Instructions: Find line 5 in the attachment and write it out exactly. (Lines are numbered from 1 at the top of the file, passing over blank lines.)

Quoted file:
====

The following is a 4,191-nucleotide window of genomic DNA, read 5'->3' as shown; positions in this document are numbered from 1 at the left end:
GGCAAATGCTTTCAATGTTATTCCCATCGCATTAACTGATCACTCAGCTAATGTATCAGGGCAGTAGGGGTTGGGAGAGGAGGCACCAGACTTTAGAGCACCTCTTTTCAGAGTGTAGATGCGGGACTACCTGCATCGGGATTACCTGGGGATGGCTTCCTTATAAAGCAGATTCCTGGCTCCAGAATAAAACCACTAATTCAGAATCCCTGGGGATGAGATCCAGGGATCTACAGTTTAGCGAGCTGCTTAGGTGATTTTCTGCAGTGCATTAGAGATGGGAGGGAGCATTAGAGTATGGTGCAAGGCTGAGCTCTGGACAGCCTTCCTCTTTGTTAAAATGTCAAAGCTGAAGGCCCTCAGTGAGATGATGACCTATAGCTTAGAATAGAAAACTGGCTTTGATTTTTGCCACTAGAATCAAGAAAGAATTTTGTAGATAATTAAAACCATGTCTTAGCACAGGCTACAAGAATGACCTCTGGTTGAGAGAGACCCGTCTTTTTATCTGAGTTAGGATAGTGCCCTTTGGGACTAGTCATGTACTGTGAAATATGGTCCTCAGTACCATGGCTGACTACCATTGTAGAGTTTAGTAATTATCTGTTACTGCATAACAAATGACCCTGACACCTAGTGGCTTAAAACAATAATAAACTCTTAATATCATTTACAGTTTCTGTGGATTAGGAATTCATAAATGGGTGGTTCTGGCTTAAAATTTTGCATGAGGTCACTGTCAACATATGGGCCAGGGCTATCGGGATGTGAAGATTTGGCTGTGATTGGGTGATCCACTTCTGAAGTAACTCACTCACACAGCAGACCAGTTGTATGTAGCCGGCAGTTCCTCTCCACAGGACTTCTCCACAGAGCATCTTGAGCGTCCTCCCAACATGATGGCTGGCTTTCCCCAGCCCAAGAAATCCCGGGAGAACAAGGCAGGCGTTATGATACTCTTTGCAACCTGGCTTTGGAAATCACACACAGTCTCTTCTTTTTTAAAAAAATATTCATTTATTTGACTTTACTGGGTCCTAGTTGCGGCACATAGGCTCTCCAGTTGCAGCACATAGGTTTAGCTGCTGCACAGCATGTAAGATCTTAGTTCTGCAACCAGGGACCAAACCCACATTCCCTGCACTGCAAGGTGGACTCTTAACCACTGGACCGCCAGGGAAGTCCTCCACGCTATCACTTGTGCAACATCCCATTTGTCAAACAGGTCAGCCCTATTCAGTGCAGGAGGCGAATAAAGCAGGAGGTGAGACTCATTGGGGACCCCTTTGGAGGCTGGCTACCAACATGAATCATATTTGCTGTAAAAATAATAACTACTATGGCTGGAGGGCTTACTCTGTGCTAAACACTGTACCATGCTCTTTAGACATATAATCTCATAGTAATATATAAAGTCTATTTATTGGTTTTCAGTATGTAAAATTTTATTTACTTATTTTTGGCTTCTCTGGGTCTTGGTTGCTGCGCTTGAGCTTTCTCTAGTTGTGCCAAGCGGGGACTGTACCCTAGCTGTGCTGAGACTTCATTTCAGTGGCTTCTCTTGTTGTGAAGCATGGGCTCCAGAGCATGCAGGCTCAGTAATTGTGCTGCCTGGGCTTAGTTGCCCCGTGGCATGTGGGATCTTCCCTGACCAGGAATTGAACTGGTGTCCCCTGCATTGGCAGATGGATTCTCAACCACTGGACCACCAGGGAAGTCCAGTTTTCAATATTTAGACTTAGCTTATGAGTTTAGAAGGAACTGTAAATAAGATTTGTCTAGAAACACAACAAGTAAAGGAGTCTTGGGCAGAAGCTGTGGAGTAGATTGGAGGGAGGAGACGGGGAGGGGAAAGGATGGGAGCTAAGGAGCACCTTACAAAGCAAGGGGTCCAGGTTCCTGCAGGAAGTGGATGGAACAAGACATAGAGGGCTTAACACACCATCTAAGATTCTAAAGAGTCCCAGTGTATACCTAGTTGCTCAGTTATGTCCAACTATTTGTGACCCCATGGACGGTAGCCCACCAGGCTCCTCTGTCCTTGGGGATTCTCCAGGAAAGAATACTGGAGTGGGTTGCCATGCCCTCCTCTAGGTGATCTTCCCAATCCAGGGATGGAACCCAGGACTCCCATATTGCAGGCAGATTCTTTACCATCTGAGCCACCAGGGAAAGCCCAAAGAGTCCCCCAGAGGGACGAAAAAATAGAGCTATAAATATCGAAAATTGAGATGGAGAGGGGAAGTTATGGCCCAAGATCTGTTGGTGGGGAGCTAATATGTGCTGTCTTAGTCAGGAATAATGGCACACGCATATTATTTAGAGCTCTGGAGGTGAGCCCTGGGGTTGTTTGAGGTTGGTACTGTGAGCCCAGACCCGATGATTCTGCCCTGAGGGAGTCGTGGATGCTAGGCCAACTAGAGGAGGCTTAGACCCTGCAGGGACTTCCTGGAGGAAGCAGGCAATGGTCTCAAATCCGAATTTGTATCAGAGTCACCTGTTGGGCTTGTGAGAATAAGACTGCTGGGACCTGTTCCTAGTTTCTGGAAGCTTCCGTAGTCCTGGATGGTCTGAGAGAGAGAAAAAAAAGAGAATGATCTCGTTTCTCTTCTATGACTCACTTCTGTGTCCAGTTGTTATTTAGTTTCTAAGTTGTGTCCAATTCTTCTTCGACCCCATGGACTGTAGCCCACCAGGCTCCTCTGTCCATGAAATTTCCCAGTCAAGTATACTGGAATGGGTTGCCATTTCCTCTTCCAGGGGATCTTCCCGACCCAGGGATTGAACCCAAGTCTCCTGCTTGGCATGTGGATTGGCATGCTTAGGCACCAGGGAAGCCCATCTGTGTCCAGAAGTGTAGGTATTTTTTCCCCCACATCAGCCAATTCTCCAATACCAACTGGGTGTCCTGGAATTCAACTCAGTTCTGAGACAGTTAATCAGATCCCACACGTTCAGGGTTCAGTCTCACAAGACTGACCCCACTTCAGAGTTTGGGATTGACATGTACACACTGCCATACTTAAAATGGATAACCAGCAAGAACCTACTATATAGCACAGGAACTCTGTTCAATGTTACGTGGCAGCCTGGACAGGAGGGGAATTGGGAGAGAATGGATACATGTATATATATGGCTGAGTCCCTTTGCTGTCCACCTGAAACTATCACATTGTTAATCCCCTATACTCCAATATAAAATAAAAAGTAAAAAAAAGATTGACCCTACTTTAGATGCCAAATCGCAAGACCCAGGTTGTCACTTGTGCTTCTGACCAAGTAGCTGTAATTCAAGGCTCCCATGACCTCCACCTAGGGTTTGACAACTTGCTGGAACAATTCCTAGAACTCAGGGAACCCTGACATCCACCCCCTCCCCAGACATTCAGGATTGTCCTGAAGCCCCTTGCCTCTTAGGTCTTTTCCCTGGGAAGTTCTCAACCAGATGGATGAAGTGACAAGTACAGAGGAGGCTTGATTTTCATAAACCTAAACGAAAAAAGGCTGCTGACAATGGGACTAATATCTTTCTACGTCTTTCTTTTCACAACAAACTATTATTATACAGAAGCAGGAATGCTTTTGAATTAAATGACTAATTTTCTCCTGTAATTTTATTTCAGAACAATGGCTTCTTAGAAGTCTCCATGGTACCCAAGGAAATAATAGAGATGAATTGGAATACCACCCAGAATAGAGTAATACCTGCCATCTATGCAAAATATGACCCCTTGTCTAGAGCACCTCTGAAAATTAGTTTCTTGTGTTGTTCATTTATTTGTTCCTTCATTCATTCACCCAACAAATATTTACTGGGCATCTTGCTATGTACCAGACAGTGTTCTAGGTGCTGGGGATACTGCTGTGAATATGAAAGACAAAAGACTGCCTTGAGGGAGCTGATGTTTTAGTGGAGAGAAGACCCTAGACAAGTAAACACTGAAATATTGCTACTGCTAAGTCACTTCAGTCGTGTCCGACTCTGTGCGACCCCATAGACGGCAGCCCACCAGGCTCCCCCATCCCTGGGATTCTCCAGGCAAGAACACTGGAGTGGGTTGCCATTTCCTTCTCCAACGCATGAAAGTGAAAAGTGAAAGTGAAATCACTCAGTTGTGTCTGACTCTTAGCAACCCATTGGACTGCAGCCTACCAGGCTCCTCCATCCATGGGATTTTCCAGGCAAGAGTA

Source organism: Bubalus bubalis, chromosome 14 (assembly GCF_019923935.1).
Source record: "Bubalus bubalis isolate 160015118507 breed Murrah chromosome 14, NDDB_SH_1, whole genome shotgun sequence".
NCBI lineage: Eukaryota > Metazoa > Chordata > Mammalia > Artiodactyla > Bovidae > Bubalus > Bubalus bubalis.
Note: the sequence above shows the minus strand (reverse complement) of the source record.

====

NCBI lineage: Eukaryota > Metazoa > Chordata > Mammalia > Artiodactyla > Bovidae > Bubalus > Bubalus bubalis.